S. aureusWoundsTopical2SuccessYesna/nrCommercial[62]
S. aureus;
E. coli;
P. aeruginosa; Klebsiella;
SepticemiaOral9485% success rateYes (n = 71)Phage ineffective for 15% of patients/nrIn-house[39]
Staphylococcus; E. coli; Proteus; Streptococcus; P. aeruginosa PMVenous ulcers and woundsTopical9670% healingYesNo clinical improvement for 5 patientsCommercial[63]
S. aureus; E. coli; P. aeruginosa; Klebsiella PMVarious infections in cancer patientsOral, local20Healing in all patientsnrna/nrIn-house[38]
S. aureus; E. coli; Proteus; P. aeruginosa; Klebsiella; EnterobacterPMSepticemia; ENT; UTI; meningitis; respiratory; wounds; bone; etc.Oral; topical; local1307Full recovery 86%; 11% transient improvement nrNo effect in 3.8% of study population (n = 50)In-house[37]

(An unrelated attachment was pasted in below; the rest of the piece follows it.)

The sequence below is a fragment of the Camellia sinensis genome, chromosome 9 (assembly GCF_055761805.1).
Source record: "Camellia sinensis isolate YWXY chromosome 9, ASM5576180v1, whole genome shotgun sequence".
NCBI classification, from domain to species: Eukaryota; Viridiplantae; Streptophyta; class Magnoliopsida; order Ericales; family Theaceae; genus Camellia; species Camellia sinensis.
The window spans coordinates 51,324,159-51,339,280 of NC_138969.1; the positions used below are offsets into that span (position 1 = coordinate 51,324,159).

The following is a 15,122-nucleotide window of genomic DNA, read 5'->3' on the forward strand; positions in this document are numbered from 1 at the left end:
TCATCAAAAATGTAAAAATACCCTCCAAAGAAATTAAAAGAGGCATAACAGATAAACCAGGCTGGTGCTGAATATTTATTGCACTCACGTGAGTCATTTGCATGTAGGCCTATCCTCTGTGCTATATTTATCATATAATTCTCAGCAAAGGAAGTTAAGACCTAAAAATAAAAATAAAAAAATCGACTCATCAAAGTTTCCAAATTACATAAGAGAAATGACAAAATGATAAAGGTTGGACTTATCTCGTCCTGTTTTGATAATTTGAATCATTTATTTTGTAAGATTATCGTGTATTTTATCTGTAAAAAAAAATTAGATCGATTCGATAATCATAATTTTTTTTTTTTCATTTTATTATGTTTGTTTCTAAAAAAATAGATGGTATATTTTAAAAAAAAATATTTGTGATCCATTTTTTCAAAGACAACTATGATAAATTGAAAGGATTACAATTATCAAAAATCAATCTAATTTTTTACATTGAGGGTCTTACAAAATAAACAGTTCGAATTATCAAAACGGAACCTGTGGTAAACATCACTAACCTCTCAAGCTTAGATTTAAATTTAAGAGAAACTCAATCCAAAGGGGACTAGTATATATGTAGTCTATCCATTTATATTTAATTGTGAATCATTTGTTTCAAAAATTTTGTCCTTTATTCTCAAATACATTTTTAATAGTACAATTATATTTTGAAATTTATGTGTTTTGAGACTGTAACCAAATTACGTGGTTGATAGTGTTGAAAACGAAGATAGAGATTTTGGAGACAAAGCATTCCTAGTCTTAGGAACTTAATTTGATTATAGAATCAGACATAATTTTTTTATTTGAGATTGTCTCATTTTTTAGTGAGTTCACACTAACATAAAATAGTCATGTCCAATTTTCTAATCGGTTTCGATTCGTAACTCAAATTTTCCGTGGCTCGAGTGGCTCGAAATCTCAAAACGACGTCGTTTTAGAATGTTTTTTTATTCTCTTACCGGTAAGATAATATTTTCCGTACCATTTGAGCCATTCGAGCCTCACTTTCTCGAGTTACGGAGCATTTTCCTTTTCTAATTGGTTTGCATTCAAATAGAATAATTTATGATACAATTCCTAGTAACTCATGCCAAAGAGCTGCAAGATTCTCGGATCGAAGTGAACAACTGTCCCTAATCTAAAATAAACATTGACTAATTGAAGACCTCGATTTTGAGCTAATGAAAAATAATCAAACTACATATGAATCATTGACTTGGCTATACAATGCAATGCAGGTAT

* Number patients in study; AB: Concomitant antibiotic treatment with number of patients in (); PRV: Phage-resistant variants reported; PM includes polymicrobial infections; GI: Gastrointestinal; ENT: Ear Nose Throat; 2° Secondary; iv: intravenous; Int: intermittent; Deceased; PS: Phage Substitution; sc: subcutaneous; na: not applicable; nr: not reported; Environ: Environmental.

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McCallin, S.; Sacher, J.C.; Zheng, J.; Chan, B.K. Current State of Compassionate Phage Therapy. Viruses 2019, 11, 343.